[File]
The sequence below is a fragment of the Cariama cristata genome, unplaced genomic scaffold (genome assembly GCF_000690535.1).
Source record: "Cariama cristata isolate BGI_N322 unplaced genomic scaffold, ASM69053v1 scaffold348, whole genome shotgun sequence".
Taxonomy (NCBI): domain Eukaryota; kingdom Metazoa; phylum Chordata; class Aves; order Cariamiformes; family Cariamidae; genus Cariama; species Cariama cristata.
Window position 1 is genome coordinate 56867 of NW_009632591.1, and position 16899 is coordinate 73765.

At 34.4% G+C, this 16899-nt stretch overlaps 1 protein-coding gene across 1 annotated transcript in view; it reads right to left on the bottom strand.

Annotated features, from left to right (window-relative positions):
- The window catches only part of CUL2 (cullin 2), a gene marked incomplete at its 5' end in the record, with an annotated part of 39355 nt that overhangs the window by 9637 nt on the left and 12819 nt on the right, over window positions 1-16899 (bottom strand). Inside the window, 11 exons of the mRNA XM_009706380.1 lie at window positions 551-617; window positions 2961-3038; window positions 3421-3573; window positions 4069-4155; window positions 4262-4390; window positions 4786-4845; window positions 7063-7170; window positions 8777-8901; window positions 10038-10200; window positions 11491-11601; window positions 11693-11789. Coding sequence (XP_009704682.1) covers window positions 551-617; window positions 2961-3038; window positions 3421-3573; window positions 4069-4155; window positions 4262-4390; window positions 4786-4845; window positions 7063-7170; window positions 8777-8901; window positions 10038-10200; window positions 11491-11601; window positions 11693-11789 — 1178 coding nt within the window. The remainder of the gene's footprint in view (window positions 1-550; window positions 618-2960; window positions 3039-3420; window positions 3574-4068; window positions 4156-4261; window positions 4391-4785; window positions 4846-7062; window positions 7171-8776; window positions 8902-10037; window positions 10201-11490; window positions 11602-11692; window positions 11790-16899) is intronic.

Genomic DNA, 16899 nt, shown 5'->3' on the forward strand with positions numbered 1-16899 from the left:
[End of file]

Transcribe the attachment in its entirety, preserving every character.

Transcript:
The sequence below is a fragment of the Cariama cristata genome, unplaced genomic scaffold (genome assembly GCF_000690535.1).
Source record: "Cariama cristata isolate BGI_N322 unplaced genomic scaffold, ASM69053v1 scaffold348, whole genome shotgun sequence".
Taxonomy (NCBI): domain Eukaryota; kingdom Metazoa; phylum Chordata; class Aves; order Cariamiformes; family Cariamidae; genus Cariama; species Cariama cristata.
Window position 1 is genome coordinate 56867 of NW_009632591.1, and position 16899 is coordinate 73765.

At 34.4% G+C, this 16899-nt stretch overlaps 1 protein-coding gene across 1 annotated transcript in view; it reads right to left on the bottom strand.

Annotated features, from left to right (window-relative positions):
- The window catches only part of CUL2 (cullin 2), a gene marked incomplete at its 5' end in the record, with an annotated part of 39355 nt that overhangs the window by 9637 nt on the left and 12819 nt on the right, over window positions 1-16899 (bottom strand). Inside the window, 11 exons of the mRNA XM_009706380.1 lie at window positions 551-617; window positions 2961-3038; window positions 3421-3573; window positions 4069-4155; window positions 4262-4390; window positions 4786-4845; window positions 7063-7170; window positions 8777-8901; window positions 10038-10200; window positions 11491-11601; window positions 11693-11789. Coding sequence (XP_009704682.1) covers window positions 551-617; window positions 2961-3038; window positions 3421-3573; window positions 4069-4155; window positions 4262-4390; window positions 4786-4845; window positions 7063-7170; window positions 8777-8901; window positions 10038-10200; window positions 11491-11601; window positions 11693-11789 — 1178 coding nt within the window. The remainder of the gene's footprint in view (window positions 1-550; window positions 618-2960; window positions 3039-3420; window positions 3574-4068; window positions 4156-4261; window positions 4391-4785; window positions 4846-7062; window positions 7171-8776; window positions 8902-10037; window positions 10201-11490; window positions 11602-11692; window positions 11790-16899) is intronic.

Genomic DNA, 16899 nt, shown 5'->3' on the forward strand with positions numbered 1-16899 from the left: